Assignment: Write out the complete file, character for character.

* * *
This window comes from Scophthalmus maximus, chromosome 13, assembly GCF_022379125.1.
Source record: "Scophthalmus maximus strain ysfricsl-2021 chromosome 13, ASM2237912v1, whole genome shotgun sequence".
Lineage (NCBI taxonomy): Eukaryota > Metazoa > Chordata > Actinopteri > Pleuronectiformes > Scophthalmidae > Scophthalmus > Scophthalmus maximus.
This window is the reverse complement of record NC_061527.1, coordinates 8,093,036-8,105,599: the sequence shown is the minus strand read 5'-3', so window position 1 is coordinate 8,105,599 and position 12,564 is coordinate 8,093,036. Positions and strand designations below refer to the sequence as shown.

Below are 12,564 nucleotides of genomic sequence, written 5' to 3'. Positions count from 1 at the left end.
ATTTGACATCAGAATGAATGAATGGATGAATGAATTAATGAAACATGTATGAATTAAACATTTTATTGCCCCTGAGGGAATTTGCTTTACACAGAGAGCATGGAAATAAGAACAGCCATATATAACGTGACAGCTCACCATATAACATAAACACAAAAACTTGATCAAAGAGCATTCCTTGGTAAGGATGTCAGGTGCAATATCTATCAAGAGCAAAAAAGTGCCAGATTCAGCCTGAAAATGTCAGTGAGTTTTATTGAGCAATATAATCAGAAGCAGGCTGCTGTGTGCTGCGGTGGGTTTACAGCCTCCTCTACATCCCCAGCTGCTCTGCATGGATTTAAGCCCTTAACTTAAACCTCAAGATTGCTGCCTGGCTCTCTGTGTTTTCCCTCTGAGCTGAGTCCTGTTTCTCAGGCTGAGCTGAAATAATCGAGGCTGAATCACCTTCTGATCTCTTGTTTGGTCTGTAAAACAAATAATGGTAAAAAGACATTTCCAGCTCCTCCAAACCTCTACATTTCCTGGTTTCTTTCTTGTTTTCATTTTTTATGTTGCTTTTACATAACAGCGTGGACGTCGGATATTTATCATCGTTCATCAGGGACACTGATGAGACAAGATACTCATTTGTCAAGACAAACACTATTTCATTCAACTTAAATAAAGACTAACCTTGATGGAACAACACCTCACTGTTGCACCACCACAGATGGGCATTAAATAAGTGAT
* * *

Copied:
This window comes from Scophthalmus maximus, chromosome 13, assembly GCF_022379125.1.
Source record: "Scophthalmus maximus strain ysfricsl-2021 chromosome 13, ASM2237912v1, whole genome shotgun sequence".
Lineage (NCBI taxonomy): Eukaryota > Metazoa > Chordata > Actinopteri > Pleuronectiformes > Scophthalmidae > Scophthalmus > Scophthalmus maximus.
This window is the reverse complement of record NC_061527.1, coordinates 8,093,036-8,105,599: the sequence shown is the minus strand read 5'-3', so window position 1 is coordinate 8,105,599 and position 12,564 is coordinate 8,093,036. Positions and strand designations below refer to the sequence as shown.

Below are 12,564 nucleotides of genomic sequence, written 5' to 3'. Positions count from 1 at the left end.
ATTTGACATCAGAATGAATGAATGGATGAATGAATTAATGAAACATGTATGAATTAAACATTTTATTGCCCCTGAGGGAATTTGCTTTACACAGAGAGCATGGAAATAAGAACAGCCATATATAACGTGACAGCTCACCATATAACATAAACACAAAAACTTGATCAAAGAGCATTCCTTGGTAAGGATGTCAGGTGCAATATCTATCAAGAGCAAAAAAGTGCCAGATTCAGCCTGAAAATGTCAGTGAGTTTTATTGAGCAATATAATCAGAAGCAGGCTGCTGTGTGCTGCGGTGGGTTTACAGCCTCCTCTACATCCCCAGCTGCTCTGCATGGATTTAAGCCCTTAACTTAAACCTCAAGATTGCTGCCTGGCTCTCTGTGTTTTCCCTCTGAGCTGAGTCCTGTTTCTCAGGCTGAGCTGAAATAATCGAGGCTGAATCACCTTCTGATCTCTTGTTTGGTCTGTAAAACAAATAATGGTAAAAAGACATTTCCAGCTCCTCCAAACCTCTACATTTCCTGGTTTCTTTCTTGTTTTCATTTTTTATGTTGCTTTTACATAACAGCGTGGACGTCGGATATTTATCATCGTTCATCAGGGACACTGATGAGACAAGATACTCATTTGTCAAGACAAACACTATTTCATTCAACTTAAATAAAGACTAACCTTGATGGAACAACACCTCACTGTTGCACCACCACAGATGGGCATTAAATAAGTGAT